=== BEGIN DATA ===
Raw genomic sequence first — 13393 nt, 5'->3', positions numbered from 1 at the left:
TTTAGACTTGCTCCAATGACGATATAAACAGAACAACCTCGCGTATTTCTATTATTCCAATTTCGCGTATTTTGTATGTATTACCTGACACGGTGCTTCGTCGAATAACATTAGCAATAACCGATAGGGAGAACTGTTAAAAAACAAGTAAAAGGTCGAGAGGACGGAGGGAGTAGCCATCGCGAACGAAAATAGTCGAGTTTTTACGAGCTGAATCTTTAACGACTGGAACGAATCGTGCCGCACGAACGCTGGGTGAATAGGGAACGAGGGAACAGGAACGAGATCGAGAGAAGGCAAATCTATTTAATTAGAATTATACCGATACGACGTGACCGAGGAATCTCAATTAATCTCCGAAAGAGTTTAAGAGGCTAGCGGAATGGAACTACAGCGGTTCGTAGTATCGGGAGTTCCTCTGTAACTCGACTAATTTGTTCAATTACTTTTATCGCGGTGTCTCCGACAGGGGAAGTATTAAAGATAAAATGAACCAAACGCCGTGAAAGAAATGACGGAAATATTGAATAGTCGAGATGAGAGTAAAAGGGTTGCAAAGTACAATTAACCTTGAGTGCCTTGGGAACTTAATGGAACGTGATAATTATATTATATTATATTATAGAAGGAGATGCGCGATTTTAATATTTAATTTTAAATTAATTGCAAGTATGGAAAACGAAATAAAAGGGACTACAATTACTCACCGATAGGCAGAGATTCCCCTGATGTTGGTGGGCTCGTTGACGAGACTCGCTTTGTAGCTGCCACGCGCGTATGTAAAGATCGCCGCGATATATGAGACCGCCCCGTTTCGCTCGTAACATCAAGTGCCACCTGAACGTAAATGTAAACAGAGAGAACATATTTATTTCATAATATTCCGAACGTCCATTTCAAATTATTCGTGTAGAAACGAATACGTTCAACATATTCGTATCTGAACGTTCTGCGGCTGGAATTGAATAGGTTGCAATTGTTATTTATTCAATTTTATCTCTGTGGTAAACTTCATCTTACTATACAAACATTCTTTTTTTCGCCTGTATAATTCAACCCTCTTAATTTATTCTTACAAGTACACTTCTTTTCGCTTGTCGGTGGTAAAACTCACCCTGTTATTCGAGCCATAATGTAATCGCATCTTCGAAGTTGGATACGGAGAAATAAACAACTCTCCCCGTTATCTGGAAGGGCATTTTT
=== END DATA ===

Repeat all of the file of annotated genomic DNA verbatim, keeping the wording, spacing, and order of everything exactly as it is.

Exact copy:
Raw genomic sequence first — 13393 nt, 5'->3', positions numbered from 1 at the left:
TTTAGACTTGCTCCAATGACGATATAAACAGAACAACCTCGCGTATTTCTATTATTCCAATTTCGCGTATTTTGTATGTATTACCTGACACGGTGCTTCGTCGAATAACATTAGCAATAACCGATAGGGAGAACTGTTAAAAAACAAGTAAAAGGTCGAGAGGACGGAGGGAGTAGCCATCGCGAACGAAAATAGTCGAGTTTTTACGAGCTGAATCTTTAACGACTGGAACGAATCGTGCCGCACGAACGCTGGGTGAATAGGGAACGAGGGAACAGGAACGAGATCGAGAGAAGGCAAATCTATTTAATTAGAATTATACCGATACGACGTGACCGAGGAATCTCAATTAATCTCCGAAAGAGTTTAAGAGGCTAGCGGAATGGAACTACAGCGGTTCGTAGTATCGGGAGTTCCTCTGTAACTCGACTAATTTGTTCAATTACTTTTATCGCGGTGTCTCCGACAGGGGAAGTATTAAAGATAAAATGAACCAAACGCCGTGAAAGAAATGACGGAAATATTGAATAGTCGAGATGAGAGTAAAAGGGTTGCAAAGTACAATTAACCTTGAGTGCCTTGGGAACTTAATGGAACGTGATAATTATATTATATTATATTATAGAAGGAGATGCGCGATTTTAATATTTAATTTTAAATTAATTGCAAGTATGGAAAACGAAATAAAAGGGACTACAATTACTCACCGATAGGCAGAGATTCCCCTGATGTTGGTGGGCTCGTTGACGAGACTCGCTTTGTAGCTGCCACGCGCGTATGTAAAGATCGCCGCGATATATGAGACCGCCCCGTTTCGCTCGTAACATCAAGTGCCACCTGAACGTAAATGTAAACAGAGAGAACATATTTATTTCATAATATTCCGAACGTCCATTTCAAATTATTCGTGTAGAAACGAATACGTTCAACATATTCGTATCTGAACGTTCTGCGGCTGGAATTGAATAGGTTGCAATTGTTATTTATTCAATTTTATCTCTGTGGTAAACTTCATCTTACTATACAAACATTCTTTTTTTCGCCTGTATAATTCAACCCTCTTAATTTATTCTTACAAGTACACTTCTTTTCGCTTGTCGGTGGTAAAACTCACCCTGTTATTCGAGCCATAATGTAATCGCATCTTCGAAGTTGGATACGGAGAAATAAACAACTCTCCCCGTTATCTGGAAGGGCATTTTT